The potential impacts that video games might have on players’ well-being are under increased scrutiny but poorly understood empirically. Although extensively studied, a level of understanding required to address concerns and advise policy is lacking, at least partly because much of this science has relied on artificial settings and limited self-report data. We describe a large and detailed dataset that addresses these issues by pairing video game play behaviors and events with in-game well-being and motivation reports. 11,080 players (from 39 countries) of the first person PC game PowerWash Simulator volunteered for a research version of the game that logged their play across 10 in-game behaviors and events (e.g. task completion) and 21 variables (e.g. current position), and responses to 6 psychological survey instruments via in-game pop-ups. The data consists of 15,772,514 gameplay events, 726,316 survey item responses, and 21,202,667 additional gameplay status records, and spans 222 days. The data and codebook are publicly available with a permissive CC0 license.
The debate over John Rawls's two principles of justice is ongoing. Among the many controversies, there is a hierarchal relationship within the second principle of justice. Scholars have long discussed the meaning and desirability of the lexical priority of the principle of fair equality of opportunity over the difference principle. The present article explores this topic from an unusual and underdeveloped angle. The controversy will be analyzed through the theological categories developed by the young Rawls in his work A Brief Inquiry into the Meaning of Sin and Faith . There, Rawls rejected the Pelagian heresy, according to which human beings can merit their salvation in a contractual relationship with God. Conversely, they can perform actions and deeds with implications for their eternal life by virtue of the gratuitous and undeserved intervention of God. I will show how this theological understanding became a political idea expressed precisely in the content and structure of the second principle of justice. As final remarks, I will argue that the appeal to the young Rawls's idea can be a suitable, yet unexpected, way in which the comprehensive doctrine of Christianity can support the political conception of justice expressed in Rawls's second major work, Political Liberalism.
Is the trust that participants have in their pension fund affected by its funding ratio (i.e., asset/liabilities ratio)? Based on survey, carried out in October 2021, among Dutch pension fund participants we link our survey data to the funding ratio of their pension fund as registered by the pension regulator. First, we show that the level of the funding ratio of their pension fund is positively associated with the trust level of participants. Pension funds with large buffers are associated with a high level of trust. Second, sub-group analyses show that the trust of younger participants is weakly related to the level of the funding ratio and this association is strong and positive for older (55+)/retired participants. It suggests that an interest in or awareness about the financial health of one's pension fund is associated with a higher responsiveness of participants in terms of trust. And third, firm-based pension funds enjoy a higher level of trust compared to sector-based pension funds.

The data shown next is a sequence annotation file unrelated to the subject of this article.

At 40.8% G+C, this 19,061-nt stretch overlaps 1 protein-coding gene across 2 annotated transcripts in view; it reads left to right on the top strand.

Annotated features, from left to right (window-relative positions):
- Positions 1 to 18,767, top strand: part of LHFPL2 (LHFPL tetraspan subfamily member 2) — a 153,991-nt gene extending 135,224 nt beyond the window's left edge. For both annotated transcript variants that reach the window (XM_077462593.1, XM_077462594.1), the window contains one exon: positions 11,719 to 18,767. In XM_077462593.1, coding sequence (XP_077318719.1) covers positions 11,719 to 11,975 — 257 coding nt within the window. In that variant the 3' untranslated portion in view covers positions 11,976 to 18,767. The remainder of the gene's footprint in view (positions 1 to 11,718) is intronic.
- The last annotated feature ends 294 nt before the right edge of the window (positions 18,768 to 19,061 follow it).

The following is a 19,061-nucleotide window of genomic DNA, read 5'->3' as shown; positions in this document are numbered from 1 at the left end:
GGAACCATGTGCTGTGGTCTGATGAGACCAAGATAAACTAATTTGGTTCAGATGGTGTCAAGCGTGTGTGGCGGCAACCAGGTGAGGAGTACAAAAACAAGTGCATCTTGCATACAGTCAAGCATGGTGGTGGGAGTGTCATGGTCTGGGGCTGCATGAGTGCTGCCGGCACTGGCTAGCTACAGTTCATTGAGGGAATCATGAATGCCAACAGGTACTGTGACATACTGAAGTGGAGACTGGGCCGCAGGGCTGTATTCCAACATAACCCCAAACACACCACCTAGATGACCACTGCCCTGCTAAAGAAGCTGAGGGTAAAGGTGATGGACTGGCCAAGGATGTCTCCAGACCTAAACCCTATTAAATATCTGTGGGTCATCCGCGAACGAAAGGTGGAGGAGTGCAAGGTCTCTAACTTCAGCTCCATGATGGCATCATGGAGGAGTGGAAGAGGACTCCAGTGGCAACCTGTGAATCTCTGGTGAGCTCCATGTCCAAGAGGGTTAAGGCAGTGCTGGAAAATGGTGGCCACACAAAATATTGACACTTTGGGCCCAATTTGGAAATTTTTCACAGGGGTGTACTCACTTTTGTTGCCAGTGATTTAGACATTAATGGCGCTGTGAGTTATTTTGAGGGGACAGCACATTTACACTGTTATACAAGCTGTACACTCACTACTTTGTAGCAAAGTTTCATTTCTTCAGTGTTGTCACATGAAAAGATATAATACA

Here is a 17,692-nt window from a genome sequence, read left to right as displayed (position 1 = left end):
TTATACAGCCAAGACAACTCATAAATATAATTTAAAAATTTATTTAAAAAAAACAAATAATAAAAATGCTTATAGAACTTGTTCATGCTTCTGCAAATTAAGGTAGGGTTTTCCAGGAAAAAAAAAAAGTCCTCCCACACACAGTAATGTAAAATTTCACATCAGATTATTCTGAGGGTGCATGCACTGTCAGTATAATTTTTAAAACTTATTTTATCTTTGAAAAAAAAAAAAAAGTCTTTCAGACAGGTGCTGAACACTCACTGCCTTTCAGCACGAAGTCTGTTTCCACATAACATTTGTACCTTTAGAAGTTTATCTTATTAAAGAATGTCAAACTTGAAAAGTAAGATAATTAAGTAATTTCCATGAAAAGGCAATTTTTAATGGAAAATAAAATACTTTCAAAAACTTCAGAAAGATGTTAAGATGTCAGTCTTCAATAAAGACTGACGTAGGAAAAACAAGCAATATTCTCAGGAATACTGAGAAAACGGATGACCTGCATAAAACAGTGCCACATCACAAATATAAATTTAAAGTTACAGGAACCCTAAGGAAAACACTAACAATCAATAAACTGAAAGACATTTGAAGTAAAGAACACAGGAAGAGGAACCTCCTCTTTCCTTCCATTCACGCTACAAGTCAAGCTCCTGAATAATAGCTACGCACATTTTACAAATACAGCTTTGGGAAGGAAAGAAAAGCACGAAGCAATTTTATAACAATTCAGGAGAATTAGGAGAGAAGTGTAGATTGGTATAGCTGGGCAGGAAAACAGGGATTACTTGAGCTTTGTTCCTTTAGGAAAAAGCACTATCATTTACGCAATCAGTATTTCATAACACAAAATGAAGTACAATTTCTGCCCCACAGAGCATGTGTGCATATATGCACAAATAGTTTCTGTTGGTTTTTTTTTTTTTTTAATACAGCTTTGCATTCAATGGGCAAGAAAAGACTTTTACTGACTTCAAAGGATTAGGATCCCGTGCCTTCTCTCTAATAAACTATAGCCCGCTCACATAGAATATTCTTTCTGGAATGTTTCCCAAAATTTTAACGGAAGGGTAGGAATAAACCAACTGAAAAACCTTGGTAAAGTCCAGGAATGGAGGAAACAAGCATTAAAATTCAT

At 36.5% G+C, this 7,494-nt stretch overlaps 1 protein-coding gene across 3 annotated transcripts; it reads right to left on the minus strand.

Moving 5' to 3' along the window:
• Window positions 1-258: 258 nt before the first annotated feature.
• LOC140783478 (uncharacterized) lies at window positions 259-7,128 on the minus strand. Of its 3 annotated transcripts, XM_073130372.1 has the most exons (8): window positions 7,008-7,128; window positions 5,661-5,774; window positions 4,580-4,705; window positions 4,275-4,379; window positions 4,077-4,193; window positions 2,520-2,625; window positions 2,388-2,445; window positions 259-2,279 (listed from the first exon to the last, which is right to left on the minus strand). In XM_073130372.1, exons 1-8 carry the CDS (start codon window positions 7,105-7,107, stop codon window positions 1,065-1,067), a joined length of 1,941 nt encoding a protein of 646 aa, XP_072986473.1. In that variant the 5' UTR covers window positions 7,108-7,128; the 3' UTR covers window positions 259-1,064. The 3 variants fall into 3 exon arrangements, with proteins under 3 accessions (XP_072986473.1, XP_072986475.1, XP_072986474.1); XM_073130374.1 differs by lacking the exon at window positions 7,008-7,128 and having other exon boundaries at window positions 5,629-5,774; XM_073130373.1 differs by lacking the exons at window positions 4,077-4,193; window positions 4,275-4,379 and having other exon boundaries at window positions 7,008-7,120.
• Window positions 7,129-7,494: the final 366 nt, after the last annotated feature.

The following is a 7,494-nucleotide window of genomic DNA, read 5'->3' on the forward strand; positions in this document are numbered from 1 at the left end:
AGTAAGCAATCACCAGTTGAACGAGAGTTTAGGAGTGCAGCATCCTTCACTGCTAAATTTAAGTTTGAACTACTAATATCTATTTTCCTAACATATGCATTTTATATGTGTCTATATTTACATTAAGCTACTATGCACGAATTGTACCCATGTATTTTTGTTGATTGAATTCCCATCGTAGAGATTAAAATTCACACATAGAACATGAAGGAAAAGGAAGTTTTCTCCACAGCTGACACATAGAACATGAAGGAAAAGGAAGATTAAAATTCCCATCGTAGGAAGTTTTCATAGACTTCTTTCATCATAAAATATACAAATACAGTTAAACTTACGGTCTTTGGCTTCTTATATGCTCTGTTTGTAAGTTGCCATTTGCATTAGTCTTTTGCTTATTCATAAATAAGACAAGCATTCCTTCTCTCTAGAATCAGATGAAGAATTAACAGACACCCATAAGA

Existing literature shows the importance of maternity leave as a strategy for women to balance work and family responsibilities. However, only a few studies focused on the long-run impact of maternity leave length on maternal health. Therefore, how exactly they are related remains unclear. We examine women’s selection into different lengths of maternity leave as a potential explanation for the inconclusive findings in the literature on the association between maternity leave and maternal health. This study aims to unravel the association between maternity leave length and mothers’ long-term health in Germany. Drawing on detailed data from the German Statutory Pension Fund (DRV), we estimated the association between maternity leave length and sick leave from 3 years following their child’s birth for 4,243 women living in Germany in 2015 by applying discrete-time logistic regression. Our results show a negative relationship between maternity-leave length and long-term maternal health, likely driven by negative health selection. Long maternity leaves of more than 24 months were associated with worse maternal health in the long run, while a positive association emerged for vulnerable women with pre-existing health problems.
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13,052 members
Wouter De Baene
  • Department of Cognitive Neuropsychology
Marieke Kroezen
  • "Tranzo" Scientific Center for Care and Welfare
Christof Van Mol
  • Department of Sociology
Karim Schelkens
  • Cardinal Willebrands Research Center "CWRC"
Stefaan Blancke
  • Department of Philosophy
Tilburg, Netherlands